Notwithstanding small ups and downs that accompany news stories like the killing of bin Laden or the unemployment figures of the day, the overall trend is that voters are steadily giving up on the Obama presidency. That is reflected in Scott Rasmussen’s Approval Index, which compares the president’s “strong approval” and “strong disapproval” numbers. What makes this particular index important is that it is one of the few that consistently sample likely voters rather than registered voters or whoever answers the telephone.
Currently, Obama’s Approval Index stands at -22, which I believe equals his lowest ever. A solid plurality of voters, 42%, strongly disapprove of his performance:
Overall, only 43% of likely voters approve of Obama’s performance, while 55% disapprove.
When a president runs for re-election, the campaign should be, and nearly always is, a referendum on his performance. If that is the case in 2012, the Republican will win. The Democrats can’t defend Obama’s record, and they know it. They will try desperately to make the race about the Republican nominee rather than Obama’s performance; that strategy will fail if the GOP nominates a solid, mainstream candidate without obvious eccentricities or personal flaws. But it could well succeed if the GOP nominates someone who can be portrayed as eccentric or extreme, or who has personal flaws that come to light during the campaign.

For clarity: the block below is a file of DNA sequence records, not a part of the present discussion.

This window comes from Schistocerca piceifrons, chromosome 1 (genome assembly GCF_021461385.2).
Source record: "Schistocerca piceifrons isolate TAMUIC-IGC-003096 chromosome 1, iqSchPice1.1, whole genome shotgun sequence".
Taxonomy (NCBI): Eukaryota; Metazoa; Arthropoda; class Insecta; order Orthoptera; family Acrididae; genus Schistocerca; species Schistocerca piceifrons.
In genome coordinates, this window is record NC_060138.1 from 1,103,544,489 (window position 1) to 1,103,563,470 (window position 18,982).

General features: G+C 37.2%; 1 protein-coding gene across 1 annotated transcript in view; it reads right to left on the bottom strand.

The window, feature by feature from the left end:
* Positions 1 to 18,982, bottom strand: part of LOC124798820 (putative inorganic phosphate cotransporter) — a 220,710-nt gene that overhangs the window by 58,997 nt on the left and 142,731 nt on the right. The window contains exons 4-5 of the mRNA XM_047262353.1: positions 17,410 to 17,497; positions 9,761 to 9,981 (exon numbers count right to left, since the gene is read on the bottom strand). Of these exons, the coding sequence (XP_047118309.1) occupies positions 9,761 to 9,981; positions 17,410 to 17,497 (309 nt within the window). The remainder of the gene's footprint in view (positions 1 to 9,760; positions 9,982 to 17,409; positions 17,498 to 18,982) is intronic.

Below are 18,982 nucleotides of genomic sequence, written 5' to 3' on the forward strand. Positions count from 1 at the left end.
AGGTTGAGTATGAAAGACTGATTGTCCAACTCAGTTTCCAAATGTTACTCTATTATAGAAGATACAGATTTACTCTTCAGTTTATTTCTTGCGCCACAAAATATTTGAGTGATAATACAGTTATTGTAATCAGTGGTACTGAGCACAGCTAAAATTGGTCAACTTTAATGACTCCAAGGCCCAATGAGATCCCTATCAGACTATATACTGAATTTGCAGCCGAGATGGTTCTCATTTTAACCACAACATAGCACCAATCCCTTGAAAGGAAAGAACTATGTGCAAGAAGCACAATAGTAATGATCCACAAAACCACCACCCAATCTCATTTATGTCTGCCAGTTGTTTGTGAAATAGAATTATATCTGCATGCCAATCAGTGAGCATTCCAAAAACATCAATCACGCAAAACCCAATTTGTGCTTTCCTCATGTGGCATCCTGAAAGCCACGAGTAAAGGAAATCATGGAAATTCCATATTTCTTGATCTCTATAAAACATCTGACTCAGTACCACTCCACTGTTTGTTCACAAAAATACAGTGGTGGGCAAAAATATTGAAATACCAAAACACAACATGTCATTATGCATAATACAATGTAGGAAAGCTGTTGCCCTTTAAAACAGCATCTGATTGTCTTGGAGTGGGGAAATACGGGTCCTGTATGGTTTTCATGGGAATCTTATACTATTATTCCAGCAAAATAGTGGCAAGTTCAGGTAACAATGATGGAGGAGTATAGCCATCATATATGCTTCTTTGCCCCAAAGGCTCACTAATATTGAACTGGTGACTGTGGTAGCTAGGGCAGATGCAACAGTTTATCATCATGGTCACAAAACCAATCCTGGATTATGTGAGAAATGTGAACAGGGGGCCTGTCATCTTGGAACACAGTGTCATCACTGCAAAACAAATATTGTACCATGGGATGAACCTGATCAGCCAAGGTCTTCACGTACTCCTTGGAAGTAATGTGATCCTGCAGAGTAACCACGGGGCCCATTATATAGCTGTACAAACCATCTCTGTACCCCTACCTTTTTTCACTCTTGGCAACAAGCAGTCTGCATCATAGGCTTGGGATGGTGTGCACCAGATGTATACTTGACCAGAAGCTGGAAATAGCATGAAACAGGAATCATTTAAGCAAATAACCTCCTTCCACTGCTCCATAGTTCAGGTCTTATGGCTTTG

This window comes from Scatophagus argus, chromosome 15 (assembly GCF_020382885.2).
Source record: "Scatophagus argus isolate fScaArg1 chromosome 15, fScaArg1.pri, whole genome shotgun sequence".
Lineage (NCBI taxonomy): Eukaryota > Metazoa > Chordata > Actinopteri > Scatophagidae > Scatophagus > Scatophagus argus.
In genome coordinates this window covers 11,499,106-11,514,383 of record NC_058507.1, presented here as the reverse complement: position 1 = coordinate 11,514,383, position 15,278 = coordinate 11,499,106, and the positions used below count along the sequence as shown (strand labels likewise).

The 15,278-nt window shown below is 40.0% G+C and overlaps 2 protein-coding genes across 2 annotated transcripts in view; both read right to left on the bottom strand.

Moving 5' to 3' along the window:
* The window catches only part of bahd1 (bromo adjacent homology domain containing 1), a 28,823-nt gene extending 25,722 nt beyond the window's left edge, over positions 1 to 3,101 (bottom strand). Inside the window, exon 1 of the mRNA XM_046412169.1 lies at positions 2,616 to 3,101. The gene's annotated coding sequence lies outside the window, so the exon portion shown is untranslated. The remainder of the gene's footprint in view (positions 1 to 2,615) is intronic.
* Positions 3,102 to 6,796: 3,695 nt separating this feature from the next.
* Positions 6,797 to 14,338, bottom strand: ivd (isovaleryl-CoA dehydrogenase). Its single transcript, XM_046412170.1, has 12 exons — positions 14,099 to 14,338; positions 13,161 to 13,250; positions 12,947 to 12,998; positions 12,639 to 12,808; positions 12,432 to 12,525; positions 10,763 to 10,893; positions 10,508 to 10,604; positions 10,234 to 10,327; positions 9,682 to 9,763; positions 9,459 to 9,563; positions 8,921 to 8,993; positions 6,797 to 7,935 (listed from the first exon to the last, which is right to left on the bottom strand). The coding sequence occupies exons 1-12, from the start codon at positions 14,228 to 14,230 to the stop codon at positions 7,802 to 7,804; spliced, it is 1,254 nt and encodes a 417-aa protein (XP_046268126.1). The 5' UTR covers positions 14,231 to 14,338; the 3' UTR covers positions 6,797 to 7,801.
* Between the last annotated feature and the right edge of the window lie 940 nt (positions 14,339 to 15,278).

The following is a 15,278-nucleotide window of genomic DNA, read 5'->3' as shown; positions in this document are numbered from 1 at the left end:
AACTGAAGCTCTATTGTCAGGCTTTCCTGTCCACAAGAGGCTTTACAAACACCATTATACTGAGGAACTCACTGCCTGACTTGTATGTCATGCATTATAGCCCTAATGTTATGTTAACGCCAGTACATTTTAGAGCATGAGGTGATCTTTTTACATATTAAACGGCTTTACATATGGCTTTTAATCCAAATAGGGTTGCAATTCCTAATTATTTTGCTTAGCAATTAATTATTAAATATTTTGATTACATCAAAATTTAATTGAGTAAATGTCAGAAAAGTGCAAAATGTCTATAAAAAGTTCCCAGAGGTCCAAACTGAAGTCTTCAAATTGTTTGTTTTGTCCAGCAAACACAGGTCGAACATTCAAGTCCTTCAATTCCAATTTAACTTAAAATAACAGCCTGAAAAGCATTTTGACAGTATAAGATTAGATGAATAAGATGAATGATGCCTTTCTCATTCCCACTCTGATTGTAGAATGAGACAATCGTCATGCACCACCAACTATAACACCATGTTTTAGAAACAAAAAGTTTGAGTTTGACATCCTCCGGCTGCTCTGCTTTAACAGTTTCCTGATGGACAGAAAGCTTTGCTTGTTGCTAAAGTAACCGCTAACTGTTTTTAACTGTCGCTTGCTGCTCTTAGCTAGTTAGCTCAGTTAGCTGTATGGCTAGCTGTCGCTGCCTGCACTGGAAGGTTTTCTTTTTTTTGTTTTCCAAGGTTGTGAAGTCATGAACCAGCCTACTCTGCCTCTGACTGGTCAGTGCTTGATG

As we have noted before, Scott and I disagree somewhat on the Republican presidential field. He thinks it is weak, while I think it is solidly representative of the party’s leadership and includes several potentially strong candidates. It is vitally important, in my view, that the party nominate one of those strong–i.e., mainstream, or, if you will, generic–candidates, and not take a flyer on a candidate who would serve as a distraction from the real issue in 2012, President Obama’s horrible record in office.